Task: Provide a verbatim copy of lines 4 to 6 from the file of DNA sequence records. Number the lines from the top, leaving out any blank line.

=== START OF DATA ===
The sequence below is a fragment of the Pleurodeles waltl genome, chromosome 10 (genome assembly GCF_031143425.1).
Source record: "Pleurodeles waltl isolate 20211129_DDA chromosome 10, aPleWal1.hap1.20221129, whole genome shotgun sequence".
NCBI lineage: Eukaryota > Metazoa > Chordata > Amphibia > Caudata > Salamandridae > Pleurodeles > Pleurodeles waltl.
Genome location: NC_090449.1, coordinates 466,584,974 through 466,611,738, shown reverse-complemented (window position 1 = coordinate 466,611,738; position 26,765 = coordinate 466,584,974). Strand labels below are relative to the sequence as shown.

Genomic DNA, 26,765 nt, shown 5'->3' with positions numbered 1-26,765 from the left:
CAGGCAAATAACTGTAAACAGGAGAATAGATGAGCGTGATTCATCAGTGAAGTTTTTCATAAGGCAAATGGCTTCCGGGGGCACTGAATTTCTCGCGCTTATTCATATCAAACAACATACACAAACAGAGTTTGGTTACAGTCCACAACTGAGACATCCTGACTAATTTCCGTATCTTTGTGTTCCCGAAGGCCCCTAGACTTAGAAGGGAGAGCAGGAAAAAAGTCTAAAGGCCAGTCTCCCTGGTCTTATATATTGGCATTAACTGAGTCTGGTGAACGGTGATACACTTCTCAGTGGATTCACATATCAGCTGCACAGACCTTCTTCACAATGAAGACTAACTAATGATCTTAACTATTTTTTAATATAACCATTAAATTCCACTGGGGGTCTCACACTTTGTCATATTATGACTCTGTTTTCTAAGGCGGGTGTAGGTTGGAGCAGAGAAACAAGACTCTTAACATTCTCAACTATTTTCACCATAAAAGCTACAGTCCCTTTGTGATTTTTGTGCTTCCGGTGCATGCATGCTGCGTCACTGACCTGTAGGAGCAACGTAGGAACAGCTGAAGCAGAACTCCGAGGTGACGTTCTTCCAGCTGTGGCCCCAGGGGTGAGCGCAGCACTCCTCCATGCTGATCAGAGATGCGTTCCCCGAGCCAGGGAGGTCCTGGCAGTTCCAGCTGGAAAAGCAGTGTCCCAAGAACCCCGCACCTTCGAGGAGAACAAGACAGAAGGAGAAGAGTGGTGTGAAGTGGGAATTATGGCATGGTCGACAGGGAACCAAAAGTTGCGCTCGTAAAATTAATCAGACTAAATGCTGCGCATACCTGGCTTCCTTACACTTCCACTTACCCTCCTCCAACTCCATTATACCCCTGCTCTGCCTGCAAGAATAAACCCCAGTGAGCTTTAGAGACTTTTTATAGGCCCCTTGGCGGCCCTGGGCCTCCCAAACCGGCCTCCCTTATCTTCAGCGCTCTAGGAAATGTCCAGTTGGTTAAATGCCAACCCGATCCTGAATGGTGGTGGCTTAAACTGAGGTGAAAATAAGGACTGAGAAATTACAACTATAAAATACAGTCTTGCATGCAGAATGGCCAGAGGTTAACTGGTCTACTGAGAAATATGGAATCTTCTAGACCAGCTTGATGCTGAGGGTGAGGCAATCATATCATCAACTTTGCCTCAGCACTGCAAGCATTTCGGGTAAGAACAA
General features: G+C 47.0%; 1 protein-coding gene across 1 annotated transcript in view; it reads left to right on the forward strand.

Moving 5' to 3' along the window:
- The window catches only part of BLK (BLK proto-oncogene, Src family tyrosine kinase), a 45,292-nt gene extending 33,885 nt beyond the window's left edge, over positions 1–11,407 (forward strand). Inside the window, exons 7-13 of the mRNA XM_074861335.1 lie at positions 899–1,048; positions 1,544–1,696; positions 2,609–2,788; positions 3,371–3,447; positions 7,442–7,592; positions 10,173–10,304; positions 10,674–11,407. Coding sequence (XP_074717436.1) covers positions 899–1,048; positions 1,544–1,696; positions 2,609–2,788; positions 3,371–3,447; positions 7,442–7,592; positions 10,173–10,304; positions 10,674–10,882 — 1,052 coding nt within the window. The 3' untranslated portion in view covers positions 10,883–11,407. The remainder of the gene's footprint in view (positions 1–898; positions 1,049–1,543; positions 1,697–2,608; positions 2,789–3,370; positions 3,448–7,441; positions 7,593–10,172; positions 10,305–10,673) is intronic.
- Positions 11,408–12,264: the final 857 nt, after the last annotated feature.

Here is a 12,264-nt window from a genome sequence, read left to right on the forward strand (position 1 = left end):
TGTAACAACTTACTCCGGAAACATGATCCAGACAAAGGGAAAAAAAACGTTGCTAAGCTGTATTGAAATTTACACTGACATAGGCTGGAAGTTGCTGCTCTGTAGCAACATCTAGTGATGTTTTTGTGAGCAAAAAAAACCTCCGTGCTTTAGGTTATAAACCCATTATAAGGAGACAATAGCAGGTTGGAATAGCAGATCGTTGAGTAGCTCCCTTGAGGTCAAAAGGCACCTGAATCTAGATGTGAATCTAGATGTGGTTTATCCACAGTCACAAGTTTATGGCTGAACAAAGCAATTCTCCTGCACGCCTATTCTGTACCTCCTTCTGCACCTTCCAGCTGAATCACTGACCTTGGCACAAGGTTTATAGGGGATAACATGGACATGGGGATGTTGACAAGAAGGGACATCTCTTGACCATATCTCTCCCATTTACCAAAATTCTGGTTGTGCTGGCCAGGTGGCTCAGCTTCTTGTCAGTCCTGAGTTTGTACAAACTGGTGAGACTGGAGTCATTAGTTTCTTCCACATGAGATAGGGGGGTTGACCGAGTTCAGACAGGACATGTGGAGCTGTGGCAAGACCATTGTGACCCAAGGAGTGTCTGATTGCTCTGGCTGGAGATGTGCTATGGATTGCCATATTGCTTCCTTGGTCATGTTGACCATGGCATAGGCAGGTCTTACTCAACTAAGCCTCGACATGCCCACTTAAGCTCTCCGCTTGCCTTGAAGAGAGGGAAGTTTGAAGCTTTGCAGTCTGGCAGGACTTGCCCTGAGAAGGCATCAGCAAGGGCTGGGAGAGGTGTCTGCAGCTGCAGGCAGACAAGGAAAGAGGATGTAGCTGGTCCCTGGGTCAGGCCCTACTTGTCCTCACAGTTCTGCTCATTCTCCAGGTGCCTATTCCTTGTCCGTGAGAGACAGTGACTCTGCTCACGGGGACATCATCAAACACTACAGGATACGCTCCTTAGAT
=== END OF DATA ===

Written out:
Genome location: NC_090449.1, coordinates 466,584,974 through 466,611,738, shown reverse-complemented (window position 1 = coordinate 466,611,738; position 26,765 = coordinate 466,584,974). Strand labels below are relative to the sequence as shown.

Genomic DNA, 26,765 nt, shown 5'->3' with positions numbered 1-26,765 from the left:
CAGGCAAATAACTGTAAACAGGAGAATAGATGAGCGTGATTCATCAGTGAAGTTTTTCATAAGGCAAATGGCTTCCGGGGGCACTGAATTTCTCGCGCTTATTCATATCAAACAACATACACAAACAGAGTTTGGTTACAGTCCACAACTGAGACATCCTGACTAATTTCCGTATCTTTGTGTTCCCGAAGGCCCCTAGACTTAGAAGGGAGAGCAGGAAAAAAGTCTAAAGGCCAGTCTCCCTGGTCTTATATATTGGCATTAACTGAGTCTGGTGAACGGTGATACACTTCTCAGTGGATTCACATATCAGCTGCACAGACCTTCTTCACAATGAAGACTAACTAATGATCTTAACTATTTTTTAATATAACCATTAAATTCCACTGGGGGTCTCACACTTTGTCATATTATGACTCTGTTTTCTAAGGCGGGTGTAGGTTGGAGCAGAGAAACAAGACTCTTAACATTCTCAACTATTTTCACCATAAAAGCTACAGTCCCTTTGTGATTTTTGTGCTTCCGGTGCATGCATGCTGCGTCACTGACCTGTAGGAGCAACGTAGGAACAGCTGAAGCAGAACTCCGAGGTGACGTTCTTCCAGCTGTGGCCCCAGGGGTGAGCGCAGCACTCCTCCATGCTGATCAGAGATGCGTTCCCCGAGCCAGGGAGGTCCTGGCAGTTCCAGCTGGAAAAGCAGTGTCCCAAGAACCCCGCACCTTCGAGGAGAACAAGACAGAAGGAGAAGAGTGGTGTGAAGTGGGAATTATGGCATGGTCGACAGGGAACCAAAAGTTGCGCTCGTAAAATTAATCAGACTAAATGCTGCGCATACCTGGCTTCCTTACACTTCCACTTACCCTCCTCCAACTCCATTATACCCCTGCTCTGCCTGCAAGAATAAACCCCAGTGAGCTTTAGAGACTTTTTATAGGCCCCTTGGCGGCCCTGGGCCTCCCAAACCGGCCTCCCTTATCTTCAGCGCTCTAGGAAATGTCCAGTTGGTTAAATGCCAACCCGATCCTGAATGGTGGTGGCTTAAACTGAGGTGAAAATAAGGACTGAGAAATTACAACTATAAAATACAGTCTTGCATGCAGAATGGCCAGAGGTTAACTGGTCTACTGAGAAATATGGAATCTTCTAGACCAGCTTGATGCTGAGGGTGAGGCAATCATATCATCAACTTTGCCTCAGCACTGCAAGCATTTCGGGTAAGAACAA